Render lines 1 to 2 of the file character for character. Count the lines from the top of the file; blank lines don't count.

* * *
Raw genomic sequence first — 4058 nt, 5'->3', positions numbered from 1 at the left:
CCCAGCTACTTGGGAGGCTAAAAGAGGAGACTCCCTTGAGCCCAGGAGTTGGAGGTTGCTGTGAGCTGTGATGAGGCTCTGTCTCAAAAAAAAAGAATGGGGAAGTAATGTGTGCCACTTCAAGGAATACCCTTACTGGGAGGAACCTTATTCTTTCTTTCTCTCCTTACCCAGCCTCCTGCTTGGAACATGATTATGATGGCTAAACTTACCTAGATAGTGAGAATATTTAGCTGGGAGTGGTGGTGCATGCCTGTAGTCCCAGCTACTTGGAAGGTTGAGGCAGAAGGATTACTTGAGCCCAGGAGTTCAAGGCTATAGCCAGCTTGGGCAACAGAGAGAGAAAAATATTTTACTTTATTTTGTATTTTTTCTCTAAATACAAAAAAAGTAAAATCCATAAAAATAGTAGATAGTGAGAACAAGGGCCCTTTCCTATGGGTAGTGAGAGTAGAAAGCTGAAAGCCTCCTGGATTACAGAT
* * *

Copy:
Raw genomic sequence first — 4058 nt, 5'->3', positions numbered from 1 at the left:
CCCAGCTACTTGGGAGGCTAAAAGAGGAGACTCCCTTGAGCCCAGGAGTTGGAGGTTGCTGTGAGCTGTGATGAGGCTCTGTCTCAAAAAAAAAGAATGGGGAAGTAATGTGTGCCACTTCAAGGAATACCCTTACTGGGAGGAACCTTATTCTTTCTTTCTCTCCTTACCCAGCCTCCTGCTTGGAACATGATTATGATGGCTAAACTTACCTAGATAGTGAGAATATTTAGCTGGGAGTGGTGGTGCATGCCTGTAGTCCCAGCTACTTGGAAGGTTGAGGCAGAAGGATTACTTGAGCCCAGGAGTTCAAGGCTATAGCCAGCTTGGGCAACAGAGAGAGAAAAATATTTTACTTTATTTTGTATTTTTTCTCTAAATACAAAAAAAGTAAAATCCATAAAAATAGTAGATAGTGAGAACAAGGGCCCTTTCCTATGGGTAGTGAGAGTAGAAAGCTGAAAGCCTCCTGGATTACAGAT